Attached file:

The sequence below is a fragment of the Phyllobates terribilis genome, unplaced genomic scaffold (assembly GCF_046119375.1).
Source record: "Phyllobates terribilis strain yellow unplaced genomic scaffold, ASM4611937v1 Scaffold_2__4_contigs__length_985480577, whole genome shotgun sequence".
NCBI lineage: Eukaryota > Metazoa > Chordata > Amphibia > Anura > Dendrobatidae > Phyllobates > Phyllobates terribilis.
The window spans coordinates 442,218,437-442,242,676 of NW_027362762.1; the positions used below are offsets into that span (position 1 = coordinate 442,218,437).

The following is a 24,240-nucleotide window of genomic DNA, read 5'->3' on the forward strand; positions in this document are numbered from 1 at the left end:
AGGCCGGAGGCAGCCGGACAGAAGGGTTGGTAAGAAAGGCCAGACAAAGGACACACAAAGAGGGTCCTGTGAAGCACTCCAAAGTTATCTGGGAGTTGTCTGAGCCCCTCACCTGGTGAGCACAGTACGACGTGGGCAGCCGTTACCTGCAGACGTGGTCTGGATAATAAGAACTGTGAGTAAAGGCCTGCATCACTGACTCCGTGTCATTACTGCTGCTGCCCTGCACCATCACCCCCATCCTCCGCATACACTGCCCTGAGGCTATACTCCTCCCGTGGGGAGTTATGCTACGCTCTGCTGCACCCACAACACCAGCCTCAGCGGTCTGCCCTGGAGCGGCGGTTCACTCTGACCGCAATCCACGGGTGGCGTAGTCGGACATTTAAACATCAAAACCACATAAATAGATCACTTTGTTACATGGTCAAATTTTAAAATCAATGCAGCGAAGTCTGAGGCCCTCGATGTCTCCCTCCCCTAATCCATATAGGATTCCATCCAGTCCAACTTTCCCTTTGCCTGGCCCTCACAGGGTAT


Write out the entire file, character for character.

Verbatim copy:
The sequence below is a fragment of the Phyllobates terribilis genome, unplaced genomic scaffold (assembly GCF_046119375.1).
Source record: "Phyllobates terribilis strain yellow unplaced genomic scaffold, ASM4611937v1 Scaffold_2__4_contigs__length_985480577, whole genome shotgun sequence".
NCBI lineage: Eukaryota > Metazoa > Chordata > Amphibia > Anura > Dendrobatidae > Phyllobates > Phyllobates terribilis.
The window spans coordinates 442,218,437-442,242,676 of NW_027362762.1; the positions used below are offsets into that span (position 1 = coordinate 442,218,437).

The following is a 24,240-nucleotide window of genomic DNA, read 5'->3' on the forward strand; positions in this document are numbered from 1 at the left end:
AGGCCGGAGGCAGCCGGACAGAAGGGTTGGTAAGAAAGGCCAGACAAAGGACACACAAAGAGGGTCCTGTGAAGCACTCCAAAGTTATCTGGGAGTTGTCTGAGCCCCTCACCTGGTGAGCACAGTACGACGTGGGCAGCCGTTACCTGCAGACGTGGTCTGGATAATAAGAACTGTGAGTAAAGGCCTGCATCACTGACTCCGTGTCATTACTGCTGCTGCCCTGCACCATCACCCCCATCCTCCGCATACACTGCCCTGAGGCTATACTCCTCCCGTGGGGAGTTATGCTACGCTCTGCTGCACCCACAACACCAGCCTCAGCGGTCTGCCCTGGAGCGGCGGTTCACTCTGACCGCAATCCACGGGTGGCGTAGTCGGACATTTAAACATCAAAACCACATAAATAGATCACTTTGTTACATGGTCAAATTTTAAAATCAATGCAGCGAAGTCTGAGGCCCTCGATGTCTCCCTCCCCTAATCCATATAGGATTCCATCCAGTCCAACTTTCCCTTTGCCTGGCCCTCACAGGGTAT